Most reading interventions examined in the synthesis, in general, covered multiple areas of reading. Although all interventions focused on systematic work in decoding, the same cannot be said for the coverage of other areas of reading. Reading interventions in primary grades should focus on including quality comprehension and vocabulary instruction.

We conclude this commentary with another reminder that the findings of the national RTI evaluation do not indicate that early intervention in reading is not working for all students receiving reading interventions or that reading interventions in general are not effective. Additional studies are needed to make that determination.

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Authors' Note

The senior author, Russell Gersten, played a significant role in the national response to intervention evaluation, though hardly the leading role; perspectives shared here are solely our own.

We thank Rebecca Newman-Gonchar and Kelly Haymond for their assistance with the manuscript.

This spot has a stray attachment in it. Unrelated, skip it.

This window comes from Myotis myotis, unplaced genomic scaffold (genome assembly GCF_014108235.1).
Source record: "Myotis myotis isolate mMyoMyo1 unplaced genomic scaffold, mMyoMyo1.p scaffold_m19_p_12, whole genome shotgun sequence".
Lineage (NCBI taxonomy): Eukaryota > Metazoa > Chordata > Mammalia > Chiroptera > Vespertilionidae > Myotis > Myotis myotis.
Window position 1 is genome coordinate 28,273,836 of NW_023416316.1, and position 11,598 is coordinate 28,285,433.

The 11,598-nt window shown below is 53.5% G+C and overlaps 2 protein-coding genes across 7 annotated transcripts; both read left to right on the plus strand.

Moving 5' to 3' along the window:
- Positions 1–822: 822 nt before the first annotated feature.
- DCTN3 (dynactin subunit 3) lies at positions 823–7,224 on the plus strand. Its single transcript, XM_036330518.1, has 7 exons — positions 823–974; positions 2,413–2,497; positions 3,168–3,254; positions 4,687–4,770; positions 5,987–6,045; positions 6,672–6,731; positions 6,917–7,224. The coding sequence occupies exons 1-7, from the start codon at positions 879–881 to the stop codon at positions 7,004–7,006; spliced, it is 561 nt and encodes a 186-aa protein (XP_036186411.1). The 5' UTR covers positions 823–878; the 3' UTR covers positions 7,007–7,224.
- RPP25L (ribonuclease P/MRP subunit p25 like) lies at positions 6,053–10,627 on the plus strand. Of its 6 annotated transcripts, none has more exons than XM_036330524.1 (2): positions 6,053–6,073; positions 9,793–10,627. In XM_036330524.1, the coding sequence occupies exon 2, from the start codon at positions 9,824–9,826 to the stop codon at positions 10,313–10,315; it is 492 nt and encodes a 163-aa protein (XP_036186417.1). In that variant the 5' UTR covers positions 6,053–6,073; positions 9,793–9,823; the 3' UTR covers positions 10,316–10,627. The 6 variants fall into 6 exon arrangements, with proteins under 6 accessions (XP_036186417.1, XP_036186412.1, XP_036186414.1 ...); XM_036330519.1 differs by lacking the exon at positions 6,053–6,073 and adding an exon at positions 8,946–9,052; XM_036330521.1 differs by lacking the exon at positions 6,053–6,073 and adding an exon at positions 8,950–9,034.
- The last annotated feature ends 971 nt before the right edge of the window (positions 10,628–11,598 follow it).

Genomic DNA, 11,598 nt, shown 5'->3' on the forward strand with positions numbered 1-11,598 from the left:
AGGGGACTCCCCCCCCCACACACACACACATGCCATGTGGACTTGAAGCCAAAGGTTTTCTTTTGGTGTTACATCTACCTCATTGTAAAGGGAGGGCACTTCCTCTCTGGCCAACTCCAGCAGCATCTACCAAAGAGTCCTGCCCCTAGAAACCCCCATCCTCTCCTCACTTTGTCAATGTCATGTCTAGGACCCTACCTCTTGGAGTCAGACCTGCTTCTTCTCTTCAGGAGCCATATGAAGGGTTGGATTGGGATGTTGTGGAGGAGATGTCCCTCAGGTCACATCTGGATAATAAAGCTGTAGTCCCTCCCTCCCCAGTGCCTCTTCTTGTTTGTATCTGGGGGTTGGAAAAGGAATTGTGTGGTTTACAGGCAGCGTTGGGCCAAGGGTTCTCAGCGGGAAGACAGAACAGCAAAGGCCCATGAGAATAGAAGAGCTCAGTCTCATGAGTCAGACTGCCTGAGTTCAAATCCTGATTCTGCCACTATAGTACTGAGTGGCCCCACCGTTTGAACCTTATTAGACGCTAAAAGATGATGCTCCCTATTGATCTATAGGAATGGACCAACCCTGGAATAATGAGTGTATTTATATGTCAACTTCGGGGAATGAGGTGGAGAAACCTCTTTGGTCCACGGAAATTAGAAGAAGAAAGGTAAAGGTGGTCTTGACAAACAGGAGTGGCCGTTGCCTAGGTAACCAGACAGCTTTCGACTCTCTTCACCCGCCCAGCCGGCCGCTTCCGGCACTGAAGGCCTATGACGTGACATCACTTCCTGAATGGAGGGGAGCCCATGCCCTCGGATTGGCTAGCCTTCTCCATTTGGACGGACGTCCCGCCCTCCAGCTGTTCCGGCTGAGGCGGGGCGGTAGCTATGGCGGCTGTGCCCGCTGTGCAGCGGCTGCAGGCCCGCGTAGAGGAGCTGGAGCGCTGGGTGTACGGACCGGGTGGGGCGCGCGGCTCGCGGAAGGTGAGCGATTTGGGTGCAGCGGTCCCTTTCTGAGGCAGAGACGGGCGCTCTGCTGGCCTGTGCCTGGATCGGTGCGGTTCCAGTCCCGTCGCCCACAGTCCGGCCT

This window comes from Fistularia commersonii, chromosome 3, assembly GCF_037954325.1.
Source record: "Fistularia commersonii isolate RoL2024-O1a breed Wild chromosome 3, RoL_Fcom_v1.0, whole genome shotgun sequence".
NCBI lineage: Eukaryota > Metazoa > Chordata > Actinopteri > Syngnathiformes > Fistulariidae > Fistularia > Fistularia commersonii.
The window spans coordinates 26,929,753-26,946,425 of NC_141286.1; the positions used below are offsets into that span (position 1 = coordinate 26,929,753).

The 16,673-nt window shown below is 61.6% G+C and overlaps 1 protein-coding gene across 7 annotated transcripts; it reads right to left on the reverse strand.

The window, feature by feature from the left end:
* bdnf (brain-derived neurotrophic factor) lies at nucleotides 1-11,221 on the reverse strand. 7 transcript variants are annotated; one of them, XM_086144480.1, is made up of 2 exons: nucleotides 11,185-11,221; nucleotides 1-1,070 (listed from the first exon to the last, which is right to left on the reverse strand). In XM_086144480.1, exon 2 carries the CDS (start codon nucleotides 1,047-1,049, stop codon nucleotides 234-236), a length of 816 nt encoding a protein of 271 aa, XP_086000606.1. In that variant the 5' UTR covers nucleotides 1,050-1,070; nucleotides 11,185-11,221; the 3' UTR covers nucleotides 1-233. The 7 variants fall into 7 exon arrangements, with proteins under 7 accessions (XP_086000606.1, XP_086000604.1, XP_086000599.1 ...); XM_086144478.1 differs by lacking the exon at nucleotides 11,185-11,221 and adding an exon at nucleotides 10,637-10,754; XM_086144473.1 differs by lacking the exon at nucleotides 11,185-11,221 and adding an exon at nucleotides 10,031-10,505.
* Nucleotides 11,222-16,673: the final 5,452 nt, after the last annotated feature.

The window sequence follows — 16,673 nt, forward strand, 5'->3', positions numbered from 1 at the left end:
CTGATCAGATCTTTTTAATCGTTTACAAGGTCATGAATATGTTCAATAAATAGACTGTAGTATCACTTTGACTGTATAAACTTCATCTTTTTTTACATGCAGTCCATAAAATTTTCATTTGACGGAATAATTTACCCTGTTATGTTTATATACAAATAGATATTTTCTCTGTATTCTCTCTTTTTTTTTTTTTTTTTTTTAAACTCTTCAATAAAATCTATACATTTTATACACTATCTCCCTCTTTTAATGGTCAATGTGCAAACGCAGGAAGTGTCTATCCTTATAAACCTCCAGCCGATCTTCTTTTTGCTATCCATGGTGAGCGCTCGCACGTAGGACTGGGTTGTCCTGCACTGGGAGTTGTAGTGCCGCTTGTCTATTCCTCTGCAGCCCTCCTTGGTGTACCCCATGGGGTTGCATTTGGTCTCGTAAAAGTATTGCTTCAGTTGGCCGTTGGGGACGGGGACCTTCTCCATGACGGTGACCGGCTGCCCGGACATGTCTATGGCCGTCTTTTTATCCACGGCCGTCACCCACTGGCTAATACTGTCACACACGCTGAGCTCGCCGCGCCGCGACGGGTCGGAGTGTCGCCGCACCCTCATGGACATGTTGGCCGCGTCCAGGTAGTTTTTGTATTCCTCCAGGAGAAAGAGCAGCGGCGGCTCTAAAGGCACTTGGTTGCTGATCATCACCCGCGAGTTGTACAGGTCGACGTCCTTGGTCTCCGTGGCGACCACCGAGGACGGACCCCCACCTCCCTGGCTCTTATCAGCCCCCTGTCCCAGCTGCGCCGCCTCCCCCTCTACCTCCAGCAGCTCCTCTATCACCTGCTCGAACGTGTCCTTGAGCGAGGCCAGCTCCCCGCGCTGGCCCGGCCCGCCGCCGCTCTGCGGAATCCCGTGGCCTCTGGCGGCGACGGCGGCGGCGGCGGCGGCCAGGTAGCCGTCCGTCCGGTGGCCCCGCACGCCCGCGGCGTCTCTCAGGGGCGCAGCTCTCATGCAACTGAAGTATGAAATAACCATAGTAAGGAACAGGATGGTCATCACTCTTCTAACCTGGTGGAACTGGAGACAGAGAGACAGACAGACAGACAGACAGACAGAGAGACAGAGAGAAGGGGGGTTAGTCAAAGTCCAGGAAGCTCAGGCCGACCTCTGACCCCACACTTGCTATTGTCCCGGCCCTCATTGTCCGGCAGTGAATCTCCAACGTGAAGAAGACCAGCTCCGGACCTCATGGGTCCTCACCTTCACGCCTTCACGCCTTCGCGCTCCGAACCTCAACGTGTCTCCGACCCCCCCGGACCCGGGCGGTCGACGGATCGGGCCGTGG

Manuscript received November 2016; accepted January 2017.

Russell Gersten (1), Madhavi Jayanthi (1), and Joseph Dimino (1)

(1) Instructional Research Group

Corresponding Author:

Russell Gersten, Instructional Research Group, 4281 Katella Ave, Suite 205, Los Alamitos, CA 90720.

E-mail: rgersten@inresg.org
Table 1. Impacts From the 23 Studies of
Reading Interventions in Grades 1-3.



Intervention: Area of reading    Studies, n    Weighted mean
                                               effect size
Grade 1                            15
Word and pseudoword reading        14            0.452 (**)
Reading comprehension               8            0.386 (**)
Passage fluency                     4            0.226 (*)
Grades 2 and 3                      8
Word and pseudoword reading         8            0.456 (**)
Reading comprehension               6            0.327 (**)
Passage fluency                     7            0.374 (**)